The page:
There are many examples of how the Court assembled plutocracy’s legal and ideological structure. In the 2008 case, Davis v FEC, the Court struck down a law that helped candidates run against wealthy competitors. The grounds? The law levelled the power of wealth. “Levelling electoral opportunities,” wrote Justice Alito for the majority, “means making and implementing judgments about which strengths should be permitted to contribute to the outcome of an election.”21 He went on to list those strengths: “Different candidates have different strengths. Some are wealthy; others have wealthy supporters who are willing to make large contributions. Some are celebrities; some have the benefit of a well-known family name.”22 That was Justice Alito’s exhaustive list. There was no mention of democratic strengths, only those that relate to wealth, fame from the entertainment industry and family privilege. The law was unconstitutional in its attempt “to reduce the natural advantage that wealthy individuals possess in campaigns for federal office.”23 Having specified a limited universe of strengths that properly contribute to the outcome of an election, Justice Alito wrote that the “Constitution… confers upon voters, not Congress, the power to choose.”24 The Court’s reasoning was, once again, Orwellian, for the law at issue was part of a popular set of campaign finance reforms supported by voters. The message is that democracy may not trump markets, and so the vote is limited to market dominant candidates, not the other sorts of candidates who might emerge in an accessible civic space.
Attempting to strengthen its apparatus of justification for plutocracy, McCutcheon v. FEC, the Court’s latest opinion on money in politics, describes large donors as patriots: “First Amendment rights are important regardless whether the individual is…a lone pamphleteer or street corner orator in the Tom Paine mold, or…someone who spends substantial amounts of money in order to communicate his political ideas through sophisticated means.”25 It did not matter to the Court that Thomas Paine had been active in the French Revolution as well as the American one, going so far as to serve as a member of the French National Convention. “France has had the honour of adding to the word Liberty that of Equality,” Paine wrote.26 Since 1797, the year Paine so remarked, the US Congress and numerous state legislatures have enacted campaign finance reforms in pursuit of equality, but the Court has struck them down. Its free-market ideology reigns supreme.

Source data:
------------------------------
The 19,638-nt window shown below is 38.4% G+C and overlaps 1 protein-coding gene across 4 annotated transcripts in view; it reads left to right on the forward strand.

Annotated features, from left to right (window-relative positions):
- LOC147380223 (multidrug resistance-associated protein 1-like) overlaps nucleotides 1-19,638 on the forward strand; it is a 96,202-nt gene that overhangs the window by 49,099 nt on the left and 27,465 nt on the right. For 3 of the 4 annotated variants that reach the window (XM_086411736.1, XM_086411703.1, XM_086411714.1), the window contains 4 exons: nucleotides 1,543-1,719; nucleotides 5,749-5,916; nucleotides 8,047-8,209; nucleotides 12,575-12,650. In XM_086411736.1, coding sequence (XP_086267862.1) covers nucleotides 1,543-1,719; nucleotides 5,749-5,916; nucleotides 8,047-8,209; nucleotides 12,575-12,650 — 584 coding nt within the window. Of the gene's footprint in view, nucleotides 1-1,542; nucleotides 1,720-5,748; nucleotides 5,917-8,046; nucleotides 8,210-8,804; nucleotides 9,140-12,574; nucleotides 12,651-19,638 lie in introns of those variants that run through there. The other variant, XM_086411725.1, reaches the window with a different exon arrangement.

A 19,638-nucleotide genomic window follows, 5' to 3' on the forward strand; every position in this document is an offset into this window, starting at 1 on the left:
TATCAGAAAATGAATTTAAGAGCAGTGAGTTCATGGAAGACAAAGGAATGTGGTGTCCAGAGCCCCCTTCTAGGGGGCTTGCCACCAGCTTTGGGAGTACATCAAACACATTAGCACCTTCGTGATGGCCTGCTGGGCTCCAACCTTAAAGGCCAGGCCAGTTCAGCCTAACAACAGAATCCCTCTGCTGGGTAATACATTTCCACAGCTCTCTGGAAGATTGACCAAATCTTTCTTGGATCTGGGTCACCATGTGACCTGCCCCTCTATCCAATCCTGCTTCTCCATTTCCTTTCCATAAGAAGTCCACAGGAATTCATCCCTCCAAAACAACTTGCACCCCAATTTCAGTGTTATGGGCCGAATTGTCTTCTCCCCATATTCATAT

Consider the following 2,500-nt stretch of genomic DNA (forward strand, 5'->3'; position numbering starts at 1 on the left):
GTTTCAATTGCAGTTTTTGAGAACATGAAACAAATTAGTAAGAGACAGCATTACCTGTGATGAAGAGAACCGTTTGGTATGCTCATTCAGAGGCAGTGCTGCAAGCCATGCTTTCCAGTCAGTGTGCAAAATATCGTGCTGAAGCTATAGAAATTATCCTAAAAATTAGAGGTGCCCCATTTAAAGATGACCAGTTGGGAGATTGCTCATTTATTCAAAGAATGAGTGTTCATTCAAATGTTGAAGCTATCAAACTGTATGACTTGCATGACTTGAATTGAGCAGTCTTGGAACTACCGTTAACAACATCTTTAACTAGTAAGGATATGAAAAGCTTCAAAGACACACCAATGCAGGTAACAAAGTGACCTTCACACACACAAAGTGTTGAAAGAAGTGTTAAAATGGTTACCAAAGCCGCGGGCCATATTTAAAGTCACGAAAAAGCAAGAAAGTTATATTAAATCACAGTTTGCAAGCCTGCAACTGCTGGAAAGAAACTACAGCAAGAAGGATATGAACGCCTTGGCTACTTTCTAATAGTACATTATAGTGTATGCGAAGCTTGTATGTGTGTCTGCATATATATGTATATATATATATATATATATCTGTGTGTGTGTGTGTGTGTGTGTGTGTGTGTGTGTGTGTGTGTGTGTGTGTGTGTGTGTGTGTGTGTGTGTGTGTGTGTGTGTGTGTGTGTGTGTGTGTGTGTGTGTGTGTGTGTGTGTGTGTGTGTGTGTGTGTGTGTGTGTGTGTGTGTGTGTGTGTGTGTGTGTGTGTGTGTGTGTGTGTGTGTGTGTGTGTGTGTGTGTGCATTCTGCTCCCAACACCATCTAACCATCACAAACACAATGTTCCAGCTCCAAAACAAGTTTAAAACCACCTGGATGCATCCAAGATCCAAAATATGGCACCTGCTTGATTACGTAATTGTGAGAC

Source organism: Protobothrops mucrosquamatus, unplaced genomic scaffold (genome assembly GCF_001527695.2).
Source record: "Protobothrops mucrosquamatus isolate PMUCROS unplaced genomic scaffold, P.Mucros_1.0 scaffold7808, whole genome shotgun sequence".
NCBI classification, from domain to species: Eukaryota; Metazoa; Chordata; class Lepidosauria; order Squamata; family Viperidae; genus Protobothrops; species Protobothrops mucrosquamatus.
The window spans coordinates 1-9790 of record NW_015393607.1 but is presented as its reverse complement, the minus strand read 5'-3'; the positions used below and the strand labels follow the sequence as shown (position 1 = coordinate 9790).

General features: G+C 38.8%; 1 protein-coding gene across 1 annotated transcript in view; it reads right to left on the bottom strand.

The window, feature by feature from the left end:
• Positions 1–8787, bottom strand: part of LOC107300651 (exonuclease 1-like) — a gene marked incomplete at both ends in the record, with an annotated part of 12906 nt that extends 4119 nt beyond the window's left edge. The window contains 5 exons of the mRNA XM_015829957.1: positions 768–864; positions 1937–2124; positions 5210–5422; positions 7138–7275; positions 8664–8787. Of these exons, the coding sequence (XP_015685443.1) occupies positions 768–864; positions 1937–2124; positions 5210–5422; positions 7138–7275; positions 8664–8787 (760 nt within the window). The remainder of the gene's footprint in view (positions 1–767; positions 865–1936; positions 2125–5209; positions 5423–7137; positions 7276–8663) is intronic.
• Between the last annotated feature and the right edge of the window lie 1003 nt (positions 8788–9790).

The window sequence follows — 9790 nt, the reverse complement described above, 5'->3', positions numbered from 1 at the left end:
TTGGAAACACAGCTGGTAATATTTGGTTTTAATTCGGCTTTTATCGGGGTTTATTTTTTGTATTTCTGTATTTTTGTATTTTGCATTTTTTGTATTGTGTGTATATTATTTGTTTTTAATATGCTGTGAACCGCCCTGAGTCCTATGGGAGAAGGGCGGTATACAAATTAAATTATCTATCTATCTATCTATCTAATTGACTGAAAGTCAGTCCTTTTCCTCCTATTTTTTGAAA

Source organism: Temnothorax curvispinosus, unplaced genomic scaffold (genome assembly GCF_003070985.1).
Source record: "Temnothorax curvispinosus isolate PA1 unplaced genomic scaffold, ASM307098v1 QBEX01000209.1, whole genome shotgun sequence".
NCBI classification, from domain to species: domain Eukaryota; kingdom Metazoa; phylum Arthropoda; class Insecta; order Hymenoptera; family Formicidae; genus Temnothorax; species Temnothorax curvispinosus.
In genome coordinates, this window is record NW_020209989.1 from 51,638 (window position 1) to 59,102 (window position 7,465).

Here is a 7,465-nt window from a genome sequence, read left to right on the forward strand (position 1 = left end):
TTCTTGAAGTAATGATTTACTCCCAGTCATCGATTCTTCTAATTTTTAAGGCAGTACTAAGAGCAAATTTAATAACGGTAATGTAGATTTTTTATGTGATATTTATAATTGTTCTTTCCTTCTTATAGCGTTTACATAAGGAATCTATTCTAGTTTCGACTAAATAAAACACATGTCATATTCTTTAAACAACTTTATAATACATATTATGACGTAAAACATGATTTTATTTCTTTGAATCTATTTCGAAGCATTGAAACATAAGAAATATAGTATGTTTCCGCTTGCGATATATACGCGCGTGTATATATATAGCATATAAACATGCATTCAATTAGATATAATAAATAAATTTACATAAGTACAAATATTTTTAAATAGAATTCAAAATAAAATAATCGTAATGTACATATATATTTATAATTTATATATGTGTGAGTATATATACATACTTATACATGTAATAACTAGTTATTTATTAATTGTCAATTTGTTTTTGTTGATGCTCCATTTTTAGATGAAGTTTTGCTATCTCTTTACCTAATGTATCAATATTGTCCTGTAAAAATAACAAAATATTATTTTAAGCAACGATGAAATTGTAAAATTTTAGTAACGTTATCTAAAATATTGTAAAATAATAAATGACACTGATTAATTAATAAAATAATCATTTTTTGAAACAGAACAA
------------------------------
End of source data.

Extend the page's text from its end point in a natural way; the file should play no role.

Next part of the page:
While these Supreme Court cases are unpopular, the binding, authoritative power of the Court’s pronouncements is beyond doubt. Only a newly composed Court or a constitutional amendment can reverse them, and only the latter would promise a lasting solution. Until then, the United States will continue to labour under government of, by, and for the wealthy – a testament to the fragility of democracy and to the insidious adaptability of tyranny. Indeed, future generations may come to understand democracy as merely a bridge between the religious and royal despotisms of the past and the economic despotism that consolidated its power in our time. Everything depends on our ability to see through the capitalist ideology now masquerading as constitutional law.